Minot accordionists take concerts online
Pandemic doesn’t deter Minot music makers
A viral pandemic might grind much of society to a halt, but the music goes on.
Rather than let COVID-19 derail his concert schedule, long-time entertainer and accordionist Jerry Schlag of Minot took his show online as soon as it became apparent in March 2020 that life was about to change. Initially performing on Facebook Live by himself, he recruited accordionists Karen Stevens and Marla Rose for shows that aired every Monday and Friday. Since last fall, the shows have been just on Mondays, starting at 7:30 p.m. on Jerry Schlag’s Facebook page.
Recently, senior living centers have been relaxing visitation rules, enabling in-person concerts to resume in some instances. However, Schlag isn’t giving up his Facebook show just yet.
“It’s so much fun right now that I don’t know when we’re going to quit,” he laughed.
Schlag, 80, has been a regular at Minot and area assisted-living and nursing homes, often with Stevens and Rose, performing 90 to 100 shows a year. Through the Council of the Arts, they would play at the pioneer museum in Rugby as well as playing each year with the accordion band at Norsk Hostfest and at area churches. Schlag also has had standing engagements at the Sakura restaurant in Minot and at a Williston steakhouse.
Schlag and his wife, Laurel, were visiting their daughter in St. Paul, Minnesota, in March 2020 when it became apparent that COVID-19 was on its way to disrupt their concert schedule. Their daughter suggested Facebook Live concerts as an option.
Laurel Schlag sets up and monitors the Facebook Live broadcasts and serves as narrator.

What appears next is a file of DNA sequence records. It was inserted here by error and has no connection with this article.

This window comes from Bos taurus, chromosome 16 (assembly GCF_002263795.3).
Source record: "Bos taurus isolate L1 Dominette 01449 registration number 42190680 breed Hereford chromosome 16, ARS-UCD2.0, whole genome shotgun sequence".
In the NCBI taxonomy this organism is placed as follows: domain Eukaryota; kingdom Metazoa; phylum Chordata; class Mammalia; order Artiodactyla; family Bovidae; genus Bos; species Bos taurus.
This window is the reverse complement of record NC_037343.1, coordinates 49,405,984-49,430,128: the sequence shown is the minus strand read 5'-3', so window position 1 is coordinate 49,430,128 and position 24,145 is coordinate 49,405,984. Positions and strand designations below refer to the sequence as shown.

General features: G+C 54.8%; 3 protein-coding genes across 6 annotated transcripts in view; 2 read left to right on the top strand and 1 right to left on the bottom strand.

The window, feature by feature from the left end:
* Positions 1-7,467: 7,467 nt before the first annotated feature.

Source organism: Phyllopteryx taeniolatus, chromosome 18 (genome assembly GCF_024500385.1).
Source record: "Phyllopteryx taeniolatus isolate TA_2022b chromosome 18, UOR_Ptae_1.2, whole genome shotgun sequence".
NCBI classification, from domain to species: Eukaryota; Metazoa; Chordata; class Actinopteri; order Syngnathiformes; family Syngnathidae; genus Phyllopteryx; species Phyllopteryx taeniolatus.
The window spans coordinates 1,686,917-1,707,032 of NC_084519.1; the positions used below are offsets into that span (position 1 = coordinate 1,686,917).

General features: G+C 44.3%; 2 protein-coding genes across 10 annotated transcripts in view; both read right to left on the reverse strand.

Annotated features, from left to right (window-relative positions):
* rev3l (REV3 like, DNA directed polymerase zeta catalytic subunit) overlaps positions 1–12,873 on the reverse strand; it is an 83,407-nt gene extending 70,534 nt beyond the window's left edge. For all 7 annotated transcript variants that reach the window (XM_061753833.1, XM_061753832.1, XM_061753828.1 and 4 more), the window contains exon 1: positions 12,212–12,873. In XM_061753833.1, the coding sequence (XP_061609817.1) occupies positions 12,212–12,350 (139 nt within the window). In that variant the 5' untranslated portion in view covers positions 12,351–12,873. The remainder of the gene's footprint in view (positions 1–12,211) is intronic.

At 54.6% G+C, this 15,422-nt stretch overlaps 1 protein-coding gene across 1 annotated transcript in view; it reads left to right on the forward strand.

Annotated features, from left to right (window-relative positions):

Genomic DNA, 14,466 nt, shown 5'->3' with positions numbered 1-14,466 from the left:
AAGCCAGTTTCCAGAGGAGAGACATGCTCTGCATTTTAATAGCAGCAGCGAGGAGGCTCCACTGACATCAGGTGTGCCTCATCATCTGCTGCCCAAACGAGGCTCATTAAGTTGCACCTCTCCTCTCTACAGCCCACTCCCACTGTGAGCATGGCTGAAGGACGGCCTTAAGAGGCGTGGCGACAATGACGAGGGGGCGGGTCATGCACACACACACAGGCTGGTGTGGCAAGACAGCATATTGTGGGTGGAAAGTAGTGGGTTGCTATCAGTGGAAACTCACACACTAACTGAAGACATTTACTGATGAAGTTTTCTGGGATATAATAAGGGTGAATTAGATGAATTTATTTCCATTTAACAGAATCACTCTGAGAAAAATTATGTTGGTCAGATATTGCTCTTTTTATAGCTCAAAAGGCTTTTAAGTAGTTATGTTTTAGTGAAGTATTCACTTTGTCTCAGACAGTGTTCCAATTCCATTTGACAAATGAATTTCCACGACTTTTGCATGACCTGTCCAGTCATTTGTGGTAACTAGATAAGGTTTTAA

Jerry Schlag played alone for several weeks due to the uncertainty over COVID-19. Eventually Stevens and Rose felt comfortable joining him in his home for the concert sessions.
“Through the whole pandemic, we couldn’t play anywhere so it kept us in practice. We learned so many new songs,” Stevens said.
There’s a camaraderie in playing together that would have been lost but for the Facebook Live sessions, Stevens said. She misses the interaction with the seniors, too, but added, “You can picture some of those people and hope that they can listen.”
Rose also said it’s been encouraging to have so many people tune to watch and become regular followers.
“When you know that you are making them happy and you are pleasing them with your hour and 15 minutes, that’s pretty rewarding for Karen, Jerry and I,” Rose said. “It’s kind of like spending an evening with a group of friends who are watching us and enjoying our music, and because they make comments on Facebook, there’s a dialogue that goes on.”
Viewers make comments on the music or make song requests, and Rose said she knows some couples are dancing in their homes. Rose said they often personalize their performance if a viewer is celebrating a birthday or an anniversary.
Interest in the online concerts hasn’t waned over the many months, either.
“We have had anywhere from 100 to one night we had over 1,000 visitors,” Schlag said of the number of logged-in users. “We get responders from Arizona, California, Washington, Montana, Maryland, New York, Florida. Here a couple of weeks ago we even had some response from Norway, and one from New Zealand.”
He added they have a following as well from the Cleveland, Ohio, area, which has a strong base of accordion music enthusiasts.
In addition to tuning in live, viewers can check in anytime to listen to past concert recordings. Around 85 shows currently are in the recorded collection.
What viewers will see and hear when they sign in is three accordionists who are as entertained by performing together as they are entertaining to their listeners. Rose said the level of personal enjoyment wasn’t something they saw coming when they decided to air their music online to assisted-living and nursing home residents and others spending more time confined at home.
“It’s delightful to sit and play,” she said. “It’s always fun to play the accordion with Jerry and Karen, no matter where we play.”